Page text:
Monday, June 23, 2008
Movie Reviews: FUNNY GAMES
A vacationing family gets an unexpected visit from two deeply disturbed young men. Their idyllic holiday turns nightmarish as they are subjected to unimaginable terrors and struggle to stay alive.
Cast: Naomi Watts, Tim Roth, Michael Pitt, Brady Corbet,Devon Gearhart
Director: Michael Haneke
Genres: Crime Thriller, Psychological Thriller, Thriller
Opened March 14, 2008
Runtime:1 hr. 47 min.
Rated R for terror, violence and some language
There is a 10 minute uninterrupted shot of Naomi Watts, in her bra and panties, with her hands and feet bound trying to make herself up from the floor. The shot is impressive mainly because we feel Watts pain and distress as she struggles to make her way up to her feet. It was one of those moments in film where I felt bad for Watts, not here character but her. It's just such a painful scene and it goes on forever. Is there a great point to the entire sequence? Yes and no. Yes in that writer director, helming this shot for shot remake of his Austrian film of the same name, Michael Haneke wants the audience to feel that pain and distress. He holds the shot hoping that at some point we have to turn away from it, creating the visceral reaction he was looking for and in a way chastising us for watching it. If this sounds painful to watch, well it is and Haneke believes his movie is miles smarter than it actually is. Haneke wants this film to stand as a testament to pointless and artful violence but as a film it doesn't work. Haneke is a talented filmmaker, quite a few of his shots can bring comparisons to Stanley Kubrick, A Clockwork Orange is an easy comparison. He creates a cold detached type of atmosphere which drives his message further down our throats. The general concept of the film is thoroughly intriguing but Haneke's pretension seeps through the celluloid. He never trust his audience enough to allow them to dissect the film on their own, instead he uses tried and true arthouse techniques like breaking the 4th wall and rewinding a scene with a new outcome to make sure the audience knows how intelligent he is. While the director comes off as pretentious the actors and actresses lay themselves bare on film. Watts is spectacular and allows us to feel her pain and torture throughout the entire runtime. Tim Roth has moments were his grief is so palatable it's hard to not to believe. Michael Pitt & Brady Corbet are disturbingly cool and detached as the two psychopaths. Michael Haneke's repellant film is terribly slow and isn't for about 90% of the movie watching audience. There is bit and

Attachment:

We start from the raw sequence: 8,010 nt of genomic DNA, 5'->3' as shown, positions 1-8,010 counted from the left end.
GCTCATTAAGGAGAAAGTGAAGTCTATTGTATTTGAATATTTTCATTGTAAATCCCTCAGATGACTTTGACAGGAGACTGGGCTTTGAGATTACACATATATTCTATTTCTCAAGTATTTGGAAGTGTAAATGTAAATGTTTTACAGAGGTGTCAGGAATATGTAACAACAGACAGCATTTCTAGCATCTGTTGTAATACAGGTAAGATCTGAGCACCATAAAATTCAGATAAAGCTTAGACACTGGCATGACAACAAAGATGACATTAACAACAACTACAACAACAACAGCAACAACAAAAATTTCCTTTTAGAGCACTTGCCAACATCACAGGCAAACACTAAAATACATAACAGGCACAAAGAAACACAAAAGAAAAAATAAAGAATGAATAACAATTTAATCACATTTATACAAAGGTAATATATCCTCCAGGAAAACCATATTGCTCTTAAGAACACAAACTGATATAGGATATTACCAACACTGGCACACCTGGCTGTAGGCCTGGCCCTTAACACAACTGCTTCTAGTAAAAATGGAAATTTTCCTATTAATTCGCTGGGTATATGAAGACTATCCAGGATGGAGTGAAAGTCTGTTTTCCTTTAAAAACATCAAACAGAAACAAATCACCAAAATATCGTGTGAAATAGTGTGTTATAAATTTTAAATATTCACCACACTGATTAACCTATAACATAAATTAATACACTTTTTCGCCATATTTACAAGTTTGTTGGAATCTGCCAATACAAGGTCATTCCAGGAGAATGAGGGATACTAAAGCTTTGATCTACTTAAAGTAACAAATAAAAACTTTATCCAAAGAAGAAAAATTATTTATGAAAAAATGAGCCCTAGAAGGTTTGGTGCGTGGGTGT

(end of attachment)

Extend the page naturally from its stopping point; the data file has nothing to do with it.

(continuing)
pieces of the film that I found fascinating but as a complete film it's a tedious trek into arthouse exploitation.